Comparing Two Legends

In my line of work, cool things happen. And, often times, I have a front row seat.

The latest instance came last Friday night (Dec. 16) in Chamberlain, S.D., where longtime Parkston coach Rob Van Laecken recorded his 552nd career victory over the hometown Cubs. With that win, Van Laecken supplanted the late/great Fred Tibbetts as the winningest coach in South Dakota girls basketball.

It's a mark that seemed untouchable, if for no other reason than the name it was attached to. Tibbetts, after all, is the epitome of success. He won 551 games--including 111 straight at Sioux Falls Roosevelt from 1997-2002--11 state championships (6 at Roosevelt, 5 at Jefferson), and was named national girls basketball coach of the year in 1999.

"As we got closer, I had mixed emotions about breaking his record because when you talk about girls basketball now, you talk Fred Tibbetts," an emotional Van Laecken confessed afterward. "I don't know if I belong in the same place or ahead of him because Fred was very good."

On the surface, Van Laecken's own questions seem valid. While his career record (553-196; .738) is outstanding, it's impossible to overlook the championship discrepency between the two legends. Van Laecken has none. And he's actually okay with that.

"Somebody says, ‘would you trade these for a state championship?’ No. I’d like to have one, yes. My kids would like to have one. But because of what’s happened and where we’re at today, I wouldn’t trade them. There’s a day maybe I thought I might because as a coach, and as athletes, that’s the ultimate, to win a state championship. But as you get older you start to think, it’s not the only thing. It's not that important. It’s the kids."

Comments like that help explain why Van Laecken's run to the record is equally impressive.

Van Laecken, unlike Tibbetts, has spent his entire head coaching career with one program. All 552 wins coming for the blue and orange. He's built Parkston into a perennial contender, and sustained that success for 35 years.

That's something not even the Tibbetts family could ignore.

He spoke of a surpise phone call he received prior to his record-setting win, "Phone call was from Nate Tibbetts," Van Laecken said with a slight smile. "He told me how proud his dad would be of me and said, ‘Enjoy the moment. We’re proud of you. We think it’s a great deal. You’ve earned it. Your program has been outstanding.’ And to get that from the Tibbetts family, that means a whole lot."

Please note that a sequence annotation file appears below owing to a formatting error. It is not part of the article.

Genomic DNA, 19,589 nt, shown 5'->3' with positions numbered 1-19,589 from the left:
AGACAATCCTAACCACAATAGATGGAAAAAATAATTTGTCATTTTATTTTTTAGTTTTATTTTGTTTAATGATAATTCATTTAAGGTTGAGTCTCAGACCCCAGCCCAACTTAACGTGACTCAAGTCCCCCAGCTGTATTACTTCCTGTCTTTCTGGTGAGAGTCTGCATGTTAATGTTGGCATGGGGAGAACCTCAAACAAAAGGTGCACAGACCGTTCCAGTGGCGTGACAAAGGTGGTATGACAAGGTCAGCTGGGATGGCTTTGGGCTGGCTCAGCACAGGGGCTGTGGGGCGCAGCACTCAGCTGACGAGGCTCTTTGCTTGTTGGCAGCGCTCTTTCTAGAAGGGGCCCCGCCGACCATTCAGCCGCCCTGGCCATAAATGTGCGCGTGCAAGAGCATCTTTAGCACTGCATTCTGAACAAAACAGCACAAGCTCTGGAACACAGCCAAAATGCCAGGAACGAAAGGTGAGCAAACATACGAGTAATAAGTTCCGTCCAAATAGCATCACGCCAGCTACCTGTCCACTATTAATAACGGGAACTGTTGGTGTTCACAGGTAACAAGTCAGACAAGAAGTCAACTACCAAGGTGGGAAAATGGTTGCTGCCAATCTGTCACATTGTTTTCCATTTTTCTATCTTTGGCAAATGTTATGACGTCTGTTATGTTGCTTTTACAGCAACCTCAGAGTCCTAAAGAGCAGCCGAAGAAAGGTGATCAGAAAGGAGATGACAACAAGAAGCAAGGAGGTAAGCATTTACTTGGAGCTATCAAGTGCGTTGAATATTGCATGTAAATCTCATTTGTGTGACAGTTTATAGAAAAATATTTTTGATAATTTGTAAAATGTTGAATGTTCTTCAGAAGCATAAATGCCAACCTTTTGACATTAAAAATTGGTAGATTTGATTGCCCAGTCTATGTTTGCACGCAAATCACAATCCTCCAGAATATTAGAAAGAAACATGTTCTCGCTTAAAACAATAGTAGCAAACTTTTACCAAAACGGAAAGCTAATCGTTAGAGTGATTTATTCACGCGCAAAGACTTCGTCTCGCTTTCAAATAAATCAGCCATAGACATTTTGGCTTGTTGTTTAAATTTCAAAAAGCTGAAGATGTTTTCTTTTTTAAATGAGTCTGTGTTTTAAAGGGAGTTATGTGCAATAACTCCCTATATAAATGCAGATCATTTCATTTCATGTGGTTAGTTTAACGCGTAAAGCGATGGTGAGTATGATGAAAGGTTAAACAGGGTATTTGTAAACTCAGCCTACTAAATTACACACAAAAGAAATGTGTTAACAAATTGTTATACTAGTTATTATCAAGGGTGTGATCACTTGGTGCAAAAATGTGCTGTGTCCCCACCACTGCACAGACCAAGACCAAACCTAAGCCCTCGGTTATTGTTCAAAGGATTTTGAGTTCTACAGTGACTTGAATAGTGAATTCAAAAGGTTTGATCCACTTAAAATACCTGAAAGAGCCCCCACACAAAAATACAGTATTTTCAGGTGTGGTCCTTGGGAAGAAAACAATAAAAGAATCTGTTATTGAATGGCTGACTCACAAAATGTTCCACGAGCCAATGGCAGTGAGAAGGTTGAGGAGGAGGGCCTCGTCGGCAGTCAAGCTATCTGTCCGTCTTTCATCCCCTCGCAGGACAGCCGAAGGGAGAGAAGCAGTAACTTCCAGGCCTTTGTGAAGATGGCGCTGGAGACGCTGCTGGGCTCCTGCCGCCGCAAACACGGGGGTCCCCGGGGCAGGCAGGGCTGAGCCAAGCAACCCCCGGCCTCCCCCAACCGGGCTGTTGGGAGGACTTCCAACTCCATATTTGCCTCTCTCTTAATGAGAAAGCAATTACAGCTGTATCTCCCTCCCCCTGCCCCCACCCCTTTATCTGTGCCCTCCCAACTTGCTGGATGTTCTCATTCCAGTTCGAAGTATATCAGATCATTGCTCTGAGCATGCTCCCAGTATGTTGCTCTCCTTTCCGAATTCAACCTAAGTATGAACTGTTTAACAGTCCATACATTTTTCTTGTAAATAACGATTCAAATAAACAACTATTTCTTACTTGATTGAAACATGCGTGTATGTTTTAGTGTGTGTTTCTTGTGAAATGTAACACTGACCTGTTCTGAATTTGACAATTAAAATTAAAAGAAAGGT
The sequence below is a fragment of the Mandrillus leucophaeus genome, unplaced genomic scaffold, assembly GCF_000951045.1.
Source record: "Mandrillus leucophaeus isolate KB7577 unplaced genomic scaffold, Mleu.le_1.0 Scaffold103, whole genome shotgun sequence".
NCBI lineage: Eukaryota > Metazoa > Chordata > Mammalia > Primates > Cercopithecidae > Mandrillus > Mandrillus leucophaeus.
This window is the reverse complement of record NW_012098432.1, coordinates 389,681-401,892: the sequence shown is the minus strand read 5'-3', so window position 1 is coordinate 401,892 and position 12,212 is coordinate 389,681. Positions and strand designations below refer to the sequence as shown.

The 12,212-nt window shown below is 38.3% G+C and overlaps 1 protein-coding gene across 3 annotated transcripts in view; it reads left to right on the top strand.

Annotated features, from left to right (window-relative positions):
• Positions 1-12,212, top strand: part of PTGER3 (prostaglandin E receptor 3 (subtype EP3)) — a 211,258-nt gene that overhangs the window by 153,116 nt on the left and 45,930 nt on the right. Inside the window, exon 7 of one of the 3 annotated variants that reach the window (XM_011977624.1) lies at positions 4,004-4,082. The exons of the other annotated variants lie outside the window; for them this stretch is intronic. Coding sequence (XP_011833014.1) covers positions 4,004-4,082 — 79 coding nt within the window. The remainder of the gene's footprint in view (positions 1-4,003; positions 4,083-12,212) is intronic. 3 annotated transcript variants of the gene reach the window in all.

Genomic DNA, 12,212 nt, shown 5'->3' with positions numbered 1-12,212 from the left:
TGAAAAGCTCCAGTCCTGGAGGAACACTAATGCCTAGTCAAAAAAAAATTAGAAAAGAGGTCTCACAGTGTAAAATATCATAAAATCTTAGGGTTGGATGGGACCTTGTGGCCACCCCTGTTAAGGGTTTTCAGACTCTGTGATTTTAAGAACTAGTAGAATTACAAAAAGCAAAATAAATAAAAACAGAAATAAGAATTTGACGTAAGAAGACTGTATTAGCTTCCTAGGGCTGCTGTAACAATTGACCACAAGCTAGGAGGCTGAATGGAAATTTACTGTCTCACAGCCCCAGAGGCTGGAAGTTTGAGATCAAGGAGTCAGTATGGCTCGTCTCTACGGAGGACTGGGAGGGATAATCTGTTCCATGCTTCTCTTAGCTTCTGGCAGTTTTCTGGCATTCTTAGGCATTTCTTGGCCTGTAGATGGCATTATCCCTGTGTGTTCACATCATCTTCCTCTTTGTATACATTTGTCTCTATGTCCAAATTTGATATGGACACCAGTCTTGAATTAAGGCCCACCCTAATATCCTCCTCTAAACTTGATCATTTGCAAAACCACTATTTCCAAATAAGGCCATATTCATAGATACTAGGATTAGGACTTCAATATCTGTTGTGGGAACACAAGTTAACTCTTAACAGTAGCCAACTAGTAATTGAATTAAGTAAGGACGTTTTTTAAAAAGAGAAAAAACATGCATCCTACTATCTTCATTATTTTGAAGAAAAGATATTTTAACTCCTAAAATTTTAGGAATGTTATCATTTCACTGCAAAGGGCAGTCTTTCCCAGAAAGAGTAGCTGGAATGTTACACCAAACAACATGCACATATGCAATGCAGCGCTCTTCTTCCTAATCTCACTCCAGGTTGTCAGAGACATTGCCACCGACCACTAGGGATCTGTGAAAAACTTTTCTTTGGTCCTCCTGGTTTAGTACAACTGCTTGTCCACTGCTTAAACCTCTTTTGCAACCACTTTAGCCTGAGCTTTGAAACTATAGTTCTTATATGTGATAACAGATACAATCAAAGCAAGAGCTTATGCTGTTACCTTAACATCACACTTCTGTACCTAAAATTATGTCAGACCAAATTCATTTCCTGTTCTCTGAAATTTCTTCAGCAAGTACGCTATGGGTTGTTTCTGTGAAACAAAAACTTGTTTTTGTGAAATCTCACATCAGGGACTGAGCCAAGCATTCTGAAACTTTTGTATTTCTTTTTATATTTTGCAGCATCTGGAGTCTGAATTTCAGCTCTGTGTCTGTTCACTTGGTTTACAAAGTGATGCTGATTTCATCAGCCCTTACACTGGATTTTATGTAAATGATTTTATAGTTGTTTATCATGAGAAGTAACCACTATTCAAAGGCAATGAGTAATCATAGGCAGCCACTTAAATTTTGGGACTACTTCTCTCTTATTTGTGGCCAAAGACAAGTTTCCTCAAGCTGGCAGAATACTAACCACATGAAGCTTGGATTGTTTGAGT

The relationship between Tibbetts and Van Laecken stretched all the way back to their college days at Dakota State University, and the two talked regularly until Tibbetts' death 2008.

That relationship is precisely what makes this "passing of the torch" so special. Van Laecken is not replacing Tibbetts, he's picking up where he left off. And it's tough to imagine a better guy to do it.

The future is the biggest question going forward. Van Laecken, 59, is still very committed to bringing Parkston its first state championship. He sees no concrete end in sight, though he admits the clock is starting to tick.

"Games are easy, but if you’re not having fun at practice it’s time to get out. I’ve got to be fair to the kids," Van Laecken explained.

"I will know when the time is, I think. It won’t be as long as Gary Munsen or Larry Luitjens, I’ll guarantee you that. It’s not even going to be close. I’m enjoying the ride and, like I said, when I don’t want to go to practice it’s time to get out."

When that day finally arrives, Van Laecken and Tibbetts will both be great. Period.

{Author's Note: Van Laecken's record-setting win will be featured on the Dec. 22 and Dec. 29 episodes of "Varsity Sports Now!" Show is schedule for 7 pm and can only be seen on Midco Sports Network.}

Filed Under Basketball | Varsity Sports